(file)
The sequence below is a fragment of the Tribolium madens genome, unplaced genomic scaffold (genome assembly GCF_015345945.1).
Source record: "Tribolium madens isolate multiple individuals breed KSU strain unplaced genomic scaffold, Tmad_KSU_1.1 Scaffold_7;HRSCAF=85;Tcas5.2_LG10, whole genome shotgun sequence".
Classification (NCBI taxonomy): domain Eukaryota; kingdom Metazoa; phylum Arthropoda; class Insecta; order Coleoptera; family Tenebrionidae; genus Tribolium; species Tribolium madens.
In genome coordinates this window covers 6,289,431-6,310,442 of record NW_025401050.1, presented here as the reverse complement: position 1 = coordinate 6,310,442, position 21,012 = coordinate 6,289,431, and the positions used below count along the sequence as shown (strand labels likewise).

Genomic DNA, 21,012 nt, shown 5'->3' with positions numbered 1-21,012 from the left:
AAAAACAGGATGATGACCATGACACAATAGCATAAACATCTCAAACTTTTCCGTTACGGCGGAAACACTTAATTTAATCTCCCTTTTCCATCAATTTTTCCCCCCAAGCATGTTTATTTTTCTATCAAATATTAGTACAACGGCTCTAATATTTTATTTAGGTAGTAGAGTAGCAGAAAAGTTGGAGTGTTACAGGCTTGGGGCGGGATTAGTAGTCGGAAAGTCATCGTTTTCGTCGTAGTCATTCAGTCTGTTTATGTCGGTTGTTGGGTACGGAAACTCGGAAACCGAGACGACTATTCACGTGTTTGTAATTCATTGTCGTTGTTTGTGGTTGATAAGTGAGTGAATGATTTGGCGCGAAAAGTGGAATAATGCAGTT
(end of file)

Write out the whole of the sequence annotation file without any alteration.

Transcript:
The sequence below is a fragment of the Tribolium madens genome, unplaced genomic scaffold (genome assembly GCF_015345945.1).
Source record: "Tribolium madens isolate multiple individuals breed KSU strain unplaced genomic scaffold, Tmad_KSU_1.1 Scaffold_7;HRSCAF=85;Tcas5.2_LG10, whole genome shotgun sequence".
Classification (NCBI taxonomy): domain Eukaryota; kingdom Metazoa; phylum Arthropoda; class Insecta; order Coleoptera; family Tenebrionidae; genus Tribolium; species Tribolium madens.
In genome coordinates this window covers 6,289,431-6,310,442 of record NW_025401050.1, presented here as the reverse complement: position 1 = coordinate 6,310,442, position 21,012 = coordinate 6,289,431, and the positions used below count along the sequence as shown (strand labels likewise).

Genomic DNA, 21,012 nt, shown 5'->3' with positions numbered 1-21,012 from the left:
AAAAACAGGATGATGACCATGACACAATAGCATAAACATCTCAAACTTTTCCGTTACGGCGGAAACACTTAATTTAATCTCCCTTTTCCATCAATTTTTCCCCCCAAGCATGTTTATTTTTCTATCAAATATTAGTACAACGGCTCTAATATTTTATTTAGGTAGTAGAGTAGCAGAAAAGTTGGAGTGTTACAGGCTTGGGGCGGGATTAGTAGTCGGAAAGTCATCGTTTTCGTCGTAGTCATTCAGTCTGTTTATGTCGGTTGTTGGGTACGGAAACTCGGAAACCGAGACGACTATTCACGTGTTTGTAATTCATTGTCGTTGTTTGTGGTTGATAAGTGAGTGAATGATTTGGCGCGAAAAGTGGAATAATGCAGTT